Ever find a great restaurant on your favourite food app, but then realize they don’t have a physical brick and mortar location you can enjoy?
On the show this week Cory and Matt welcome Amrit Maharaj, Chief Operating Officer of Coho Collective who is here to break down what exactly a ghost kitchen is, why some of your favourite restaurants are getting in on the action, and how they have capitalized on the food app boom.
As the demand for the food delivery market continues to grow, Coho Collective is looking to expand rapidly not only in BC but across Canada and beyond. He also unpacks the opportunity and little start-up cost needed to open your first online ghost kitchen and take your culinary passion to the next level. After this episode you will never look at Doordash or Skip the Dishes the same way again.
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Who is Amrit Maharaj? What is Coho Collective Kitchens?
I am the Chief Operating Officer of Coho Collective Kitchens Inc. Coho Collective started three and a half years ago. I come from a background in real estate development and my co-founder, Andrew Barnes, comes from tech. Neither of us were fulfilled in our jobs and wanted to do something to give back. So we started this fund to help give back to the local food community. That’s how our commissary kitchen was born.
When the pandemic hit, our commissary was already full but we got inundated with chefs needing space to do takeout while their brick and mortar restaurants were closed.
How did you get into food?
Myself and my co-founder, Andrew, have been friends for over 20 years and have always connected over the food scene. My family are immigrants to Canada from Fiji and food was always a great connector. Andrew experienced the same thing in his family.
Food is a great way for immigrants to get a foot in the door when they arrive in a new country. Even if they don’t speak the same language, people can connect over food.
What is a ghost kitchen?
A ghost kitchen is where a restaurant does all their takeout and delivery off-site. They don’t use their restaurant; they use a shared kitchen space off-site. Currently, restaurants are full with in-house diners. Their kitchens aren’t made to do an additional 400-500 orders of takeout and delivery each night. They’re overwhelmed. So they turn to a ghost kitchen like ours to do their takeout and delivery from a centralized facility.
The food delivery apps come into play because restaurants need to be within 5km of where their food is being delivered. So if an Earl’s restaurant location is downtown but they have a ghost kitchen in East Van, they can use food delivery apps to serve the East Van community.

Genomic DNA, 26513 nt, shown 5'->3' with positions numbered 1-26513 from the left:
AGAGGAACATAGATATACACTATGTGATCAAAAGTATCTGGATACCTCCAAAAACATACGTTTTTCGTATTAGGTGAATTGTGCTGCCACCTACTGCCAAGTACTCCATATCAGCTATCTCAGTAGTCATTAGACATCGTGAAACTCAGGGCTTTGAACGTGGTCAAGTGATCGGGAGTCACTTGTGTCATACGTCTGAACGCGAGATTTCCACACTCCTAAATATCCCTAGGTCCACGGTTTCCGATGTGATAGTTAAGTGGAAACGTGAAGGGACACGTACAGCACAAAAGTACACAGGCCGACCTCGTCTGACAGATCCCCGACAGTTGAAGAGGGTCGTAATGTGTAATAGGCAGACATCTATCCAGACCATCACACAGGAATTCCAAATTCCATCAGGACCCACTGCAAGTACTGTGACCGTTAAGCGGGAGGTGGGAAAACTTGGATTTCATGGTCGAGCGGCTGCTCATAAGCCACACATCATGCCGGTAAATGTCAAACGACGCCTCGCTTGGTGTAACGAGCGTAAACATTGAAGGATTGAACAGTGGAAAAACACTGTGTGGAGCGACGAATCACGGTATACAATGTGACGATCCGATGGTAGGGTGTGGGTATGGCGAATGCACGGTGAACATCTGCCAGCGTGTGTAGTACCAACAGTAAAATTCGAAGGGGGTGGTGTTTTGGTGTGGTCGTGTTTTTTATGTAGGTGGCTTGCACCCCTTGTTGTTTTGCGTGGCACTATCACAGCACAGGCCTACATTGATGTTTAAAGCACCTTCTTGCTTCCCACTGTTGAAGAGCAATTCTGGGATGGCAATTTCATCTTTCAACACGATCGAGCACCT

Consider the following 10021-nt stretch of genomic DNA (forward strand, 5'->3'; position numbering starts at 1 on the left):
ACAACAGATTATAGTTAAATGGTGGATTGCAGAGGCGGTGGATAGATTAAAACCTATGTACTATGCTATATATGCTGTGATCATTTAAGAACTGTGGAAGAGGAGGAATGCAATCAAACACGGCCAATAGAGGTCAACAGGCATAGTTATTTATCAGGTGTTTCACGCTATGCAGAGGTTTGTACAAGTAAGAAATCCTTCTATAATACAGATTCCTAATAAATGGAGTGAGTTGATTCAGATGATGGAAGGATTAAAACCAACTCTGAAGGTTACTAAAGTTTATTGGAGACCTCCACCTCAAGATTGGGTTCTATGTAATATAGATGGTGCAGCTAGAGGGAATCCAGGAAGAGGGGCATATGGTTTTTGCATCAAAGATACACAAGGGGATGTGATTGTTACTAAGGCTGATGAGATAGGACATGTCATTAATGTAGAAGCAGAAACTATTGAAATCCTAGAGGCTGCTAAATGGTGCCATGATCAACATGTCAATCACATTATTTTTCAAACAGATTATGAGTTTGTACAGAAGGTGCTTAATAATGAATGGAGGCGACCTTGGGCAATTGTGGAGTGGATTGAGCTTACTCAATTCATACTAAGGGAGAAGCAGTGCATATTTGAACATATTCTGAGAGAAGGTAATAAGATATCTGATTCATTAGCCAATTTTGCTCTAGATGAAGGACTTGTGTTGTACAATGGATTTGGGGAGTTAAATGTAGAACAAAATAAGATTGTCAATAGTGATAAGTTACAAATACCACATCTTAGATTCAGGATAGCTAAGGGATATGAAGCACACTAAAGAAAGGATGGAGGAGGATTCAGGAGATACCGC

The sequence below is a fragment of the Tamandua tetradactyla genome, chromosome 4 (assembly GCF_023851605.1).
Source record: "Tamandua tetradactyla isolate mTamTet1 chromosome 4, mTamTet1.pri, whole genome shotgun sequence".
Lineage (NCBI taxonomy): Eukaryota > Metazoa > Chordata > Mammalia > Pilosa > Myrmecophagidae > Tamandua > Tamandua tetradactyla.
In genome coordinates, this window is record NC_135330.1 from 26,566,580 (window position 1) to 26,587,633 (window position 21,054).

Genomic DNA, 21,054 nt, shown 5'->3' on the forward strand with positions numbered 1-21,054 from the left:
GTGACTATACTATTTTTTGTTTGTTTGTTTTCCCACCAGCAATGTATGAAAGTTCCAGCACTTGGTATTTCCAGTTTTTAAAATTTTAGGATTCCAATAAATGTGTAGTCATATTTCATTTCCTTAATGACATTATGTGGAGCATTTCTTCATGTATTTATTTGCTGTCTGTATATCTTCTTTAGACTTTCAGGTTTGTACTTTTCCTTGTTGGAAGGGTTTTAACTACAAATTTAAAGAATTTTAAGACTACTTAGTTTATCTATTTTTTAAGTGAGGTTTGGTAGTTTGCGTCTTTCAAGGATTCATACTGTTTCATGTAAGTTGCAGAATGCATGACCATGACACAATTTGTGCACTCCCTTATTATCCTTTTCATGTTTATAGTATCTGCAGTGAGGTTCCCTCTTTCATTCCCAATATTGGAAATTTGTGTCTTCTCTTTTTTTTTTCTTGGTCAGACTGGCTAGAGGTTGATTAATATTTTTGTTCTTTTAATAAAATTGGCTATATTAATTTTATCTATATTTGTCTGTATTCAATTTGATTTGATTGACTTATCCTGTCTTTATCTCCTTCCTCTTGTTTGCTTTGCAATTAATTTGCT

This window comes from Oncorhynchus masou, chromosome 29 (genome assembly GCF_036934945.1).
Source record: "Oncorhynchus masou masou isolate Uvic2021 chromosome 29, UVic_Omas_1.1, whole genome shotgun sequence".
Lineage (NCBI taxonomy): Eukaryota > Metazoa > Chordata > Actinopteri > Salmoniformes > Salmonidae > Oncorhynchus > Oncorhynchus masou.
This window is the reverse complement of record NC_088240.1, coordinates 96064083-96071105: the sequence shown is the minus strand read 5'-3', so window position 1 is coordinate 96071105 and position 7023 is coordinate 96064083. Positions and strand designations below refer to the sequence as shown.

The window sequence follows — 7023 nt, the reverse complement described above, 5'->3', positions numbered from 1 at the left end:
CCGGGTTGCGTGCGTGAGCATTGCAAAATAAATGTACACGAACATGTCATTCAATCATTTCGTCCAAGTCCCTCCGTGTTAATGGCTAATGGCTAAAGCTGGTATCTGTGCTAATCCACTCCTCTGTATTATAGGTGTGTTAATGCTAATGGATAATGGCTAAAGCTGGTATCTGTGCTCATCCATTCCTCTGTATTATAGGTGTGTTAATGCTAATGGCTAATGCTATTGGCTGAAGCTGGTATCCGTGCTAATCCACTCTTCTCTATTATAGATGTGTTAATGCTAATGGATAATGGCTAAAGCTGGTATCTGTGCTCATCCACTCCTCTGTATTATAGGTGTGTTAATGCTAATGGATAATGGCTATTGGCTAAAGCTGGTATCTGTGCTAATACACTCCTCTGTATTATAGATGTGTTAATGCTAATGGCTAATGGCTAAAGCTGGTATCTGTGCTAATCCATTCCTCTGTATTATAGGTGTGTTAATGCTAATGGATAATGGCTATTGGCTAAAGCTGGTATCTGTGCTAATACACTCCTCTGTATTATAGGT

What does Coho Collective Kitchens do? How does Coho Commissary work?
Coho leases large industrial warehouses and divides them into micro-kitchens. Each micro-kitchen is assigned to a different restaurant or mom and pop shop that doesn’t have their own brick and mortar location. A shared kitchen space reduces the barrier to entry for people who don’t have money to build their own restaurant, wait for permits, etc.
We want to help everyone and even the playing field. We are a community initiative. Whether you have one restaurant, three restaurants or no restaurants – or if you’re a bigger brand – we welcome everyone. Bigger brands can help teach the smaller brands and they bring in larger buying power. They may be able to pass on their discounts with suppliers to the smaller brands.
From a commercial and health standpoint, you can’t operate a restaurant kitchen out of your house. You need a facility like ours.
What percentage of Coho’s micro-kitchens are tenanted by big brands with brick and mortar restaurants and what percentage are tenanted by mom and pop shops that don’t have restaurants?
It’s about 50/50 right now – 50% big brands with restaurant locations and 50% mom and pop shops who don’t have restaurants.
Some of our brick and mortar clients also use our commissary facility to do their prep. They can lower their labour costs and do consistent prep at our facility, and then send that out to all of their locations. And then we have the other half, mom and pop kitchens, who want to try it out and create an online presence. Some have been very successful, which is great to see.
Do the big brands help you choose where to create your next commissary kitchen?
Exactly. We try to work with the big brands to create locations where they’re looking to go.
The bigger restaurant brands are trusted names. But apps only work within a 5km radius. So if you don’t have a location within 5km of your customers, they won’t see your brand. But instead of opening a brand new location, these restaurants can work with us to reach a new audience. They have way less overhead and no risk. They can use a ghost kitchen to expand or even test out new markets. They can get started in just a few weeks.
How many Coho Commissary locations are there? Is Coho Collective opening more locations and growing across Canada?
Coho Collective has three locations and will be growing from there. We have one coming online in Gibsons soon and then there will be locations in Victoria, Richmond, White Rock, two more in East Vancouver, and then across Canada. We have a waitlist of over 400 companies in Vancouver alone waiting to get in. We’re signing leases in Toronto and continuing to grow across Canada.